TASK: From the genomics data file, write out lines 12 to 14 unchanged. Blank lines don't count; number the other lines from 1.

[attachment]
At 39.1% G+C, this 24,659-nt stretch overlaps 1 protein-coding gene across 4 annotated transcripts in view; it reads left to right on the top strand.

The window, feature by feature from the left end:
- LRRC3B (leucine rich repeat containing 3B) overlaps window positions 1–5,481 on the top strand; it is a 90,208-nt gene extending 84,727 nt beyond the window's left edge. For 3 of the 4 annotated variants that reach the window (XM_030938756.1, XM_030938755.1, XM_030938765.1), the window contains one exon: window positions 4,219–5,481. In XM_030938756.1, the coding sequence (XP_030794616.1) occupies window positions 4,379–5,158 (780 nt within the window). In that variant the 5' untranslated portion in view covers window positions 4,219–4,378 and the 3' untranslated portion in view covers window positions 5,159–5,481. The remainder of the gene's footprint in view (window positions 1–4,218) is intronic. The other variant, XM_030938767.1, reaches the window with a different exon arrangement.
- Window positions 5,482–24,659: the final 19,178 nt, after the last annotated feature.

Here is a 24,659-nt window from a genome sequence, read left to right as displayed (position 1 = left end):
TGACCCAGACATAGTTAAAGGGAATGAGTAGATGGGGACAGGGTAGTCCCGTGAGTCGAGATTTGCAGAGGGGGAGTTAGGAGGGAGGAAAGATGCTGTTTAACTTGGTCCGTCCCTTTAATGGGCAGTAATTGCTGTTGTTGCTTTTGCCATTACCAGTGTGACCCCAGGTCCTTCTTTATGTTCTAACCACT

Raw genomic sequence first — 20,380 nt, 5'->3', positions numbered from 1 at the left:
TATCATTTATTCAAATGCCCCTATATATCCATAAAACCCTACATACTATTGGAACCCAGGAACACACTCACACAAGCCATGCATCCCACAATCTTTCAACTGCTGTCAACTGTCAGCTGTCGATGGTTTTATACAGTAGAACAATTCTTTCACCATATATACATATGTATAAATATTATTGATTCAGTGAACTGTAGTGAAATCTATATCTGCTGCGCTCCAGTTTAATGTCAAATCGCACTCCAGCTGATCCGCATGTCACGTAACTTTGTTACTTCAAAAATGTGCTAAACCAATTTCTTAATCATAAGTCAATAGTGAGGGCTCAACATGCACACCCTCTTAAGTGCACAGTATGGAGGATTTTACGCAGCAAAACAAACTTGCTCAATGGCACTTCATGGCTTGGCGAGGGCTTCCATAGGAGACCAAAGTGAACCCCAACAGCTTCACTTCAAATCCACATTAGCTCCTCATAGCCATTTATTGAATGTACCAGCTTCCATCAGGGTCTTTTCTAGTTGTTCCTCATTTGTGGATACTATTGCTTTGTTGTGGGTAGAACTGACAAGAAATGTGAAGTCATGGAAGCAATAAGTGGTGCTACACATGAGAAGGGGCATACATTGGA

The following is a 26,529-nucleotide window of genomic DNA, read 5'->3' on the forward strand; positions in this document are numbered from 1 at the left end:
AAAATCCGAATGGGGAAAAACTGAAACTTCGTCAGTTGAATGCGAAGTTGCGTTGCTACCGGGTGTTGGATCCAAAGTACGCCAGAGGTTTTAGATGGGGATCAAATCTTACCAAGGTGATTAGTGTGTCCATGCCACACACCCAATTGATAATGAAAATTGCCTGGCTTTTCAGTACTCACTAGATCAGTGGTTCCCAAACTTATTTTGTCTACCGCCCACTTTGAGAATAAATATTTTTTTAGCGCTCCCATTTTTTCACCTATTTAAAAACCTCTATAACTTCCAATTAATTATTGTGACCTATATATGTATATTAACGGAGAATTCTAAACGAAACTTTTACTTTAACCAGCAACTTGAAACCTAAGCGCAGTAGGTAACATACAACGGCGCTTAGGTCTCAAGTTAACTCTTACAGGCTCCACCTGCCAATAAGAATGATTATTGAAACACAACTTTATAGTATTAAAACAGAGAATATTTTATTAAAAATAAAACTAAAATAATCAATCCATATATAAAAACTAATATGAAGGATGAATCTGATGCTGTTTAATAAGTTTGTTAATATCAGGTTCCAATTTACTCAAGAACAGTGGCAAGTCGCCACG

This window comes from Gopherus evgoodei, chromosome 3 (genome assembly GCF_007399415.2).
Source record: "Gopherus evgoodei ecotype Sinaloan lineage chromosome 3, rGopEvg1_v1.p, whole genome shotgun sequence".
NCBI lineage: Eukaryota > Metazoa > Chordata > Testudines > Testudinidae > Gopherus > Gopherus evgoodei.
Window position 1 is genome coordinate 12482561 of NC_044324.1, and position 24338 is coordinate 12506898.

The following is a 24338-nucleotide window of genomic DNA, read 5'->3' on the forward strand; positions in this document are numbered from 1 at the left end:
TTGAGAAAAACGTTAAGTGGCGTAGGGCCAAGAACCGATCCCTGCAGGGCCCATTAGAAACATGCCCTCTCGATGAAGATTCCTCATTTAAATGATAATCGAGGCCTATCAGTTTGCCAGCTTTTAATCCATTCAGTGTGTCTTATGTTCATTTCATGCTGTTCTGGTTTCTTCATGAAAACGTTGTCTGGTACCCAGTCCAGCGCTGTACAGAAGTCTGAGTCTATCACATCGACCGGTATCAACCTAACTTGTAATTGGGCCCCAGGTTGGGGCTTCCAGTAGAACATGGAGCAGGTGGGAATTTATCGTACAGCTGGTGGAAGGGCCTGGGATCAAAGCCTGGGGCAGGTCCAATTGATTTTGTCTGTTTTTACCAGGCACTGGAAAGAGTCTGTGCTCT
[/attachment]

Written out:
Source record: "Gopherus evgoodei ecotype Sinaloan lineage chromosome 3, rGopEvg1_v1.p, whole genome shotgun sequence".
NCBI lineage: Eukaryota > Metazoa > Chordata > Testudines > Testudinidae > Gopherus > Gopherus evgoodei.
Window position 1 is genome coordinate 12482561 of NC_044324.1, and position 24338 is coordinate 12506898.